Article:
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Re: Bridge

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  • wilbro99
    Earlier, you made the distinction between union and transition. In light of you last message, I think we need to change some terms. I have used transition as
    Message 1 of 67 , Apr 1, 2001
      Earlier, you made the distinction between union
      and transition. In light of you last message, I think
      we need to change some terms. I have used transition
      as the process of change that ensues from the via
      negativa, the letting go, if you will, although I would
      define the condition as a state of passive observation,
      or maybe what K calls being nothing before God. I do
      not think of union as the end, but as the beginning,
      even though it lies at the end of the transition, even
      though the transition has no end. The words get in the
      way here.<br><br>So yes, pre-union there are
      perceptual changes, but those changes must, or so I see it,
      relate to the finding of oneself in self-knowledge
      first, then the rest follows. K makes this point again
      and again. I am continually drawn to this point
      because it is my experience that the shift really brings
      another sense of self into play, as is there were a
      pre-transition self and a transition self, which K defines as
      the transition from the sensuous-psychic to the
      spiritual. I see the spiritual as the concrete ground and
      the sensuous-psychic as the living day-dream, where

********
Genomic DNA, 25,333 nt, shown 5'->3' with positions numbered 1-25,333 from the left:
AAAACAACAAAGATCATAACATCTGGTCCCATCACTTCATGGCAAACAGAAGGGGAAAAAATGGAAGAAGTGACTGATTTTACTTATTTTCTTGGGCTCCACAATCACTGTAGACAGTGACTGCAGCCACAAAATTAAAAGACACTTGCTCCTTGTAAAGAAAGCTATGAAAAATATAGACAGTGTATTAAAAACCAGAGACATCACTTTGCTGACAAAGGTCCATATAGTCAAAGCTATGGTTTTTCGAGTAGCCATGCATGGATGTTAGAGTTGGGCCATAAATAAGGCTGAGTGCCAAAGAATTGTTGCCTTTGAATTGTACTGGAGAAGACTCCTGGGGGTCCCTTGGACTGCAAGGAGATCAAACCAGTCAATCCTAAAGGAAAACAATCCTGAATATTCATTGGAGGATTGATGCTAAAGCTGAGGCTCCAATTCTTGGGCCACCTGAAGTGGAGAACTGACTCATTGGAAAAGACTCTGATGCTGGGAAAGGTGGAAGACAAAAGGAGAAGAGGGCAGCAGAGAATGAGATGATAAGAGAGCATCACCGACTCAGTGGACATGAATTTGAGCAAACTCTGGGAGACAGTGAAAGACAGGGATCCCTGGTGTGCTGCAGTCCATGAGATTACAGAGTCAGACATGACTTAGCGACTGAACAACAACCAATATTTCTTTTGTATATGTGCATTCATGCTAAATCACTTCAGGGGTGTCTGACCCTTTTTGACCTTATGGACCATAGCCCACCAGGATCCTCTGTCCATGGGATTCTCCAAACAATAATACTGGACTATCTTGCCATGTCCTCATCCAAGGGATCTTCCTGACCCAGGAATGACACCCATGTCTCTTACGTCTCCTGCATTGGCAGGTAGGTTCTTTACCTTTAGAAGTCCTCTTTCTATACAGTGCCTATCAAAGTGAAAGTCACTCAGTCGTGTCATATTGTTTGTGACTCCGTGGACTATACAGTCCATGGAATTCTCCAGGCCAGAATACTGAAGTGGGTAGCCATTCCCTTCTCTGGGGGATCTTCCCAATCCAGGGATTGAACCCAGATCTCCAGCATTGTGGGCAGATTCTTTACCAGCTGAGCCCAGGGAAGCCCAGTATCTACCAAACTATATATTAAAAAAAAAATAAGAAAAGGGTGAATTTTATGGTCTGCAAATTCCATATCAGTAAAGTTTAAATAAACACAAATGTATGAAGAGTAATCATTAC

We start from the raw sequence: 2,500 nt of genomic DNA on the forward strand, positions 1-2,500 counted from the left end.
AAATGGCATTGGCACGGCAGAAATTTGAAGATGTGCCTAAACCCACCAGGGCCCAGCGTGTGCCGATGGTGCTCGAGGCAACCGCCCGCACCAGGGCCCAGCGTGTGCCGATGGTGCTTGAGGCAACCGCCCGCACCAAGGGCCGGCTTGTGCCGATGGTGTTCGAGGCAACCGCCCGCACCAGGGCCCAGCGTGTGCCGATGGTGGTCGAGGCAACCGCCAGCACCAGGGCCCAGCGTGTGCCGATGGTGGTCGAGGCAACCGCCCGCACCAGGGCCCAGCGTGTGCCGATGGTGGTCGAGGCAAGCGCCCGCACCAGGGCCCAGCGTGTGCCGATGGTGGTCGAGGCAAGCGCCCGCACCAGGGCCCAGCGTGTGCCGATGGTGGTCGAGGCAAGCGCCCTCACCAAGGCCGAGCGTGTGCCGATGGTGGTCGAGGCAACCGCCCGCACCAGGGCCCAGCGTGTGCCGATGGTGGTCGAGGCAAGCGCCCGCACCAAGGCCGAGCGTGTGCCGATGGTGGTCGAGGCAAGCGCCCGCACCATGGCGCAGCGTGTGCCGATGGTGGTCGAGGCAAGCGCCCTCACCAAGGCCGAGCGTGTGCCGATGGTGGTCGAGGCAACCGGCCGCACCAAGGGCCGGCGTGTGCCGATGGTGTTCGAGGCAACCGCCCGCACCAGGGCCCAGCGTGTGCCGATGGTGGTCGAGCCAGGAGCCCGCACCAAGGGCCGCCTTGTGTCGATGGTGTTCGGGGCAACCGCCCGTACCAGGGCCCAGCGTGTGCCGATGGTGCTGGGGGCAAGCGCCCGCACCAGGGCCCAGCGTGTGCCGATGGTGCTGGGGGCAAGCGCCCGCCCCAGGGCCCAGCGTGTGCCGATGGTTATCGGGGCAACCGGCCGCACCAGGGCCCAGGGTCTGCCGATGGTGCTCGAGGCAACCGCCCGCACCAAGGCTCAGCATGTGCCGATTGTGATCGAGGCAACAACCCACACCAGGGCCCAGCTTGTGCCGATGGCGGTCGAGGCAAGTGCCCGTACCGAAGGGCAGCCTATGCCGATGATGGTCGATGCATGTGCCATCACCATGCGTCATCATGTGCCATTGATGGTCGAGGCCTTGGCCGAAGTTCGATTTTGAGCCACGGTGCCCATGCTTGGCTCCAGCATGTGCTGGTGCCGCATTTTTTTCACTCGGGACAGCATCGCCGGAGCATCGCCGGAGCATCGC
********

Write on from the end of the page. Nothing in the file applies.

one is lost in the thought of self, just as much as
      one loses touch with reality when lost in thought,
      but more subtly so. Definitely the subject/Object
      relation changes, but only after the subject/object
      relation changes.<br><br>I have just started a search of
      the web on the via negativa. All I can remember about
      it is long ago reading something by Underhill
      talking about Dionysius of Aeropagite and thinking that
      he had it right. It is not finding something, but
      losing something, and in the losing finding something of
      far greater worth than that which was lost. That is
      bit ironic because that which was lost had been seen
      as everything. I have just run across something
      about John of the Cross that looks very Kierkegaardish
      at first blush. If I am not careful I'll end up a
      scholar and get on K's caca-list.<br><br>Ok, I have run
      out of words.
    • lycansorb
      Thank you for your warm welcome Ron. You have a fine sight for a very worthy subject. Just spent the past several months in the study of Sorens Fear and
      Message 67 of 67 , Jun 12, 2001
        Thank you for your warm welcome Ron. You have a
        fine sight for a very worthy subject. Just spent the
        past several months in the study of Sorens "Fear and
        Trembling" (forgive me I am spelling and grammar impaired).
        Soren captured my interest in college after reading
        Walker Perceys Novels and Philosophical writings. So
        misunderstood by the christian community. What a pity.
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